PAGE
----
A campaign that uncovered poor online customer service and support during Covid. At a time when digital access to banking services was critical, Olive revealed widespread frustration among UK banking customers. With Cheltenham based PR company, HeadOn PR, bringing the research to national and industry attention, the need for banks to bolster their online customer service provision was clearly highlighted.
Olive Communications is one of the UK’s fastest-growing and most progressive Managed Cloud Communications Providers, delivering business-critical solutions for transformational growth. Aiming to bridge cloud, data and mobility services seamlessly, it focuses on supporting businesses in providing exceptional customer experience with ease.
At a time when the technology landscape is changing rapidly, Olive partners with market-leading brands, including Vodafone, Mitel, Google Cloud and Microsoft, implementing its solutions to drive profitability and operational efficiency.
Reinforcing Olive’s leadership position
Collaborating with Olive to raise its brand awareness, the HeadOn PR team were challenged with reaching Olive’s key industry sectors of finance, technology and customer service provision. It was also essential to gain national-level attention to generate awareness from their sector-diverse target market.
An innovator in their sector, Olive was keen to reinforce its brand position as industry experts on the cutting-edge of market requirements, with forward-thinking solutions that help banks to overcome the challenges identified by the research.
The Study Findings
In the midst of the COVID-19 lockdown, as everyone across the UK was asked to remain at home, allowing customers to have efficient online access to core services became critical. Banking was one of those services. However, widespread reports revealed banks were struggling and leaving customers unable to log onto vital services.
In May 2020, we commissioned an independent study on behalf of Olive on 2,000 UK bank customers from 18+ years, and 500 UK Heads of Call Centres, Heads of Customer Service and Customer Service Directors at UK banks. The study, entitled ‘The Future of Online Banking’, was designed to get an insight into customer satisfaction with their banking services, and to identify where the challenges lay.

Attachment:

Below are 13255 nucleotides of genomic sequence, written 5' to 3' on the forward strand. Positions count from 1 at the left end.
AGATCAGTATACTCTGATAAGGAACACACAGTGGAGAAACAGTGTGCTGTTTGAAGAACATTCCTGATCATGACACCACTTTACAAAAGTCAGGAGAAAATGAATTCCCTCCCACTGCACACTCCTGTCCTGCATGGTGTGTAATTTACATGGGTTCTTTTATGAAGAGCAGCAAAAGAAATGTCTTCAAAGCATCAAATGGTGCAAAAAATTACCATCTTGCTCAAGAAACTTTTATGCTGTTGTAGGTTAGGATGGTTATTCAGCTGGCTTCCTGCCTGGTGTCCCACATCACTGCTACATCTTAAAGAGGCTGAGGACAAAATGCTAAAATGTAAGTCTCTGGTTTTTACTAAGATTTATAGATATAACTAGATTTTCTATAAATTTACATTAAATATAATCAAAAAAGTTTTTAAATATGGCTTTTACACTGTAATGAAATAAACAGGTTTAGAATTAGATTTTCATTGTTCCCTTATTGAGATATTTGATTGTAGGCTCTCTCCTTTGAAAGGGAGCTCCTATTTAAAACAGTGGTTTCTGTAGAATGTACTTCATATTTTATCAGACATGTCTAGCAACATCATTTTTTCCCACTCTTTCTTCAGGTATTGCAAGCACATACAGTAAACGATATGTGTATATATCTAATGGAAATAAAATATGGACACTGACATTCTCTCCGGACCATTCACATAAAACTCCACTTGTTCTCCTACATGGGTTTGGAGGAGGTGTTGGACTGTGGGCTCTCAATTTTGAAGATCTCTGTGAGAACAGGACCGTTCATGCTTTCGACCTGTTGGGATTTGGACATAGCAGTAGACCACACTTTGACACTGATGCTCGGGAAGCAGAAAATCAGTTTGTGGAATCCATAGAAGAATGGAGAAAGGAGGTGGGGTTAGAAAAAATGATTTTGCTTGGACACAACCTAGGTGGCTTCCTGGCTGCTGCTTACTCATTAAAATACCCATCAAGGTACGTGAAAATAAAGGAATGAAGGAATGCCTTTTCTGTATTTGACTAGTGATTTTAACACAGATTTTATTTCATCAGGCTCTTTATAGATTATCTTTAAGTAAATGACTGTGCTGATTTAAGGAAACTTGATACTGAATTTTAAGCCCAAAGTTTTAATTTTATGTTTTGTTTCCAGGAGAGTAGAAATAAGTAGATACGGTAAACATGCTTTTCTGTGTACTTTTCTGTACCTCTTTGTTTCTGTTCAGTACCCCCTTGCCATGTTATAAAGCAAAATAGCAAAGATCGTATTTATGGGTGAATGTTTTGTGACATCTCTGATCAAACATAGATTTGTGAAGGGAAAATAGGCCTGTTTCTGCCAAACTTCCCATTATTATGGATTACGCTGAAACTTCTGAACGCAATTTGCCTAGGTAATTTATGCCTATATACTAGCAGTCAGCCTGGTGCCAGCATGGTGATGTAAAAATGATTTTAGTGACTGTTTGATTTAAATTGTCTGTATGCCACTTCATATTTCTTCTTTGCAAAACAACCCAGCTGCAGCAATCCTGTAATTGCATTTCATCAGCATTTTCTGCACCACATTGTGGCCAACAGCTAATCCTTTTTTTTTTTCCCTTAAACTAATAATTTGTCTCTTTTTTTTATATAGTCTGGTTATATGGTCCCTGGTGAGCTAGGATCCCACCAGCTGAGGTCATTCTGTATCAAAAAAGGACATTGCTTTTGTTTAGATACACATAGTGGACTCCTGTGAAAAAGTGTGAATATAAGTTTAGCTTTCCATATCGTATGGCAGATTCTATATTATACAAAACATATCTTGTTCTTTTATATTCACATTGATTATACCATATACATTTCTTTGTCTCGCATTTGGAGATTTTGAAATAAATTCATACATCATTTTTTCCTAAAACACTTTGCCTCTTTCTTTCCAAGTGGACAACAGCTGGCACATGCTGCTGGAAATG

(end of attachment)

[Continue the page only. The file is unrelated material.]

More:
During a time of immense and rapid change, when technology is equally advancing to keep up with demand, a quick turnaround to appeal to the target market’s need was needed. Therefore, in just over a month, the analysis of the research was complete, and our PR was ready to release.
Already aware of the dissatisfaction, the results still surprised, with over half of UK customers complaining of poor online banking services and support since the Covid-19 lockdown.
58% of banking customers were unable to access the help or online banking facilities they needed from home at a time they needed them the most. Customers’ frustrations with their bank’s digital services were heightened further by fragmented online banking services and support channels, and a quarter complained of customer service channels not being joined up.
We also carried out polls both before and during the pandemic, discovering that 60% of banks admitted their online customer service was not up to scratch with plans to make improvements. Despite one in three investing between £500,000 and £2 million on their digital and online customer services, our customer research revealed that not much progress was made.
In our PR coverage, Martin Flick, CEO at Olive, highlighted what a missed opportunity this was for banks. “Lockdown has been a real opportunity for banks to aid and support their customers through testing times, by providing the best in collaborative, online customer service; enabling customers to stay safe and observe social distancing rules by being able to bank online, whenever and however.”
And how they had not been able to deliver, “Despite banks investing significant sums in enhancing their digital banking systems since Covid-19, our report shows that consumers are still feeling immensely frustrated by the lack of choice, accessibility and at times, quality of online services.”